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The Regressive Demands of Demand-Driven Development

  • Sarah Baird

    ()

    (George Washington University)

  • Craig McIntosh

    ()

    (University of California, San Diego)

  • Berk Özler

    ()

    (World Bank)

Despite their explicit focus on reaching the poor, many community driven development (CDD) projects have been found to be only mildly pro-poor in their funding allocations. This paper presents evidence of an explanation that has been overlooked in the CDD literature to date: the requirement that beneficiaries must apply for projects in order to receive support. We first examine data on the universe of project applications and funding under Tanzania's flagship CDD program, Tanzania's Social Action Fund, and then use a census of 100 program villages to examine the determinants of both program awareness and program participation at the household level. The data paint a very consistent picture at both levels: wealth, access to information, and political capital are important correlates of the ability to navigate the application process successfully. The centrally dictated features of this decentralized program appear to be the most effective mechanisms in directing funds to the poor. Our results suggest that unless demand-driven projects can develop ways of soliciting engagement from a broader cross-section of the population, they are unlikely to achieve truly progressive targeting.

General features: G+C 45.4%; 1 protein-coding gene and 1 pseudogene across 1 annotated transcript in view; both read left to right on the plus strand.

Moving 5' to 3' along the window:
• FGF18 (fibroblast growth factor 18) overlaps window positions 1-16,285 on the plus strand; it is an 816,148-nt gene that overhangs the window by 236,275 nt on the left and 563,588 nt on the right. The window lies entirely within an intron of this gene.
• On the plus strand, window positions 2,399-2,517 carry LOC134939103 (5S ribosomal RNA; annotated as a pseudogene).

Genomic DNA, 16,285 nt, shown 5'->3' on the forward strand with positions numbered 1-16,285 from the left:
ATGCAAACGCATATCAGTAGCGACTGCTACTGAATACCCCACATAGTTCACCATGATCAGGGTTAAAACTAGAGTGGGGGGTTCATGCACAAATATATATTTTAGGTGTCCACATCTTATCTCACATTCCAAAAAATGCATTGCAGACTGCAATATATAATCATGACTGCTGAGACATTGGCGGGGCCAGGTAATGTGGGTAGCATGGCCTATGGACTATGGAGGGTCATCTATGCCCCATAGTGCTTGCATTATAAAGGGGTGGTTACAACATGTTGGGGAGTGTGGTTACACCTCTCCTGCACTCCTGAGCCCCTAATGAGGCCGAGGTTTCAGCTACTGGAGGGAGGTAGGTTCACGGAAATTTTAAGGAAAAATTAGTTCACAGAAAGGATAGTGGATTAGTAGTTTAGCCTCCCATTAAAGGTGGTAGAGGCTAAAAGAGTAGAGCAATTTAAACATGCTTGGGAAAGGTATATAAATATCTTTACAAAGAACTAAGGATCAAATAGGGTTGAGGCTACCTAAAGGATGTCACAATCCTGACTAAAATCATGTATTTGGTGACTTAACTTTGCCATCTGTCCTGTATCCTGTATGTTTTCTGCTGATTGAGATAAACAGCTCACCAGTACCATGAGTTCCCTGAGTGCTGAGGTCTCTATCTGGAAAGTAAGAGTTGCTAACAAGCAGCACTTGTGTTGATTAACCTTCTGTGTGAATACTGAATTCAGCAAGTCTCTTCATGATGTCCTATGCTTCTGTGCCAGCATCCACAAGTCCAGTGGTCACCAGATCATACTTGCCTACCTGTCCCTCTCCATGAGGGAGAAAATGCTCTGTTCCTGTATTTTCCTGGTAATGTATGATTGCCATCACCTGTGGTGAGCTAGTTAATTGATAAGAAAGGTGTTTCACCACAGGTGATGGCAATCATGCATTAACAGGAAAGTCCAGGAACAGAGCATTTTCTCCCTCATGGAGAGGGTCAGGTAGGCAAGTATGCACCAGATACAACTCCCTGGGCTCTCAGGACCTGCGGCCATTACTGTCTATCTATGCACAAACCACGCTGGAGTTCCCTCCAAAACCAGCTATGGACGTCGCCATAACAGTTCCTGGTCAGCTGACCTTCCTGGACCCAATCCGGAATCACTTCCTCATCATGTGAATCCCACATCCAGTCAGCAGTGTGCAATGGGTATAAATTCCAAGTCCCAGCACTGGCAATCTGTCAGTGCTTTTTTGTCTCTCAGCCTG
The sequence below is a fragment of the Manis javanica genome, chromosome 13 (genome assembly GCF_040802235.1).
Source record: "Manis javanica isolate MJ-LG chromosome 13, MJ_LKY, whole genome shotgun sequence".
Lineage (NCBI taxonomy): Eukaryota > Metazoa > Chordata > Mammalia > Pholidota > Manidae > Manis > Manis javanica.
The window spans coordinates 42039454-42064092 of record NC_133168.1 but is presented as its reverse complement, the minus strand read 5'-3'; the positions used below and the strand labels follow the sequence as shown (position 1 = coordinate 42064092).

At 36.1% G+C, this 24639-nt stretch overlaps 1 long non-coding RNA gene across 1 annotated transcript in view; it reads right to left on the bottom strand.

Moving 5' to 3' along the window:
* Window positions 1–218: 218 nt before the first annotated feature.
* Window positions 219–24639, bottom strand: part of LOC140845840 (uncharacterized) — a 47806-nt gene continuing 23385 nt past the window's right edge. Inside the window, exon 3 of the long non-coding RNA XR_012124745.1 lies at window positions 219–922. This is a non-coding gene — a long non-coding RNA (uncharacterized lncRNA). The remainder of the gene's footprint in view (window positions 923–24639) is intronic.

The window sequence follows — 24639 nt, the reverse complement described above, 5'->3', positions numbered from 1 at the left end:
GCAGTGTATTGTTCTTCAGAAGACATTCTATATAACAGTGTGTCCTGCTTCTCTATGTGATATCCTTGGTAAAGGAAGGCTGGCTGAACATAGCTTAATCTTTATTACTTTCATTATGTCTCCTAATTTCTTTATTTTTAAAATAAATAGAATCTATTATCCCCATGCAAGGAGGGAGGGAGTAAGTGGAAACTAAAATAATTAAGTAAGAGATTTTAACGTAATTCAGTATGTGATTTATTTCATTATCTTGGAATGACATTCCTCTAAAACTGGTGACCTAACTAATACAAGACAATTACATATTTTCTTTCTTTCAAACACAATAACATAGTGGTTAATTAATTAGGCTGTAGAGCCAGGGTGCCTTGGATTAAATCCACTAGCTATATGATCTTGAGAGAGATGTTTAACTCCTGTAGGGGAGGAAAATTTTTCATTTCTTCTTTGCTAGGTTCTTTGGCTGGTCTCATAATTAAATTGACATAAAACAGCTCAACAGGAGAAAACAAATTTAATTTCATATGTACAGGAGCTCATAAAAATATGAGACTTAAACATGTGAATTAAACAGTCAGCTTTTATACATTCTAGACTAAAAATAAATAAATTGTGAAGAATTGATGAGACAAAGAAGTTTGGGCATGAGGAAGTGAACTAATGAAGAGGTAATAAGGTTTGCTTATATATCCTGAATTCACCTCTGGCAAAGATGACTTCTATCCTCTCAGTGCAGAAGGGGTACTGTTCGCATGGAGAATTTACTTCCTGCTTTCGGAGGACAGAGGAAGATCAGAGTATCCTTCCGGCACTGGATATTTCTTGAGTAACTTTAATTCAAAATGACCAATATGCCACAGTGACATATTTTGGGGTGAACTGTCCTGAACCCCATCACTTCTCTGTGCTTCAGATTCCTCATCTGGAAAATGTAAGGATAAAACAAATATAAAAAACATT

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File URL: http://www.gwu.edu/~iiep/assets/docs/papers/Baird_IIEPWP2011-21.pdf
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Paper provided by The George Washington University, Institute for International Economic Policy in its series Working Papers with number 2011-21.

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Length: 34 pages
Date of creation: Nov 2011
Date of revision:
Handle: RePEc:gwi:wpaper:2011-21
Contact details of provider: Web page: http://www.gwu.edu/~iiep/
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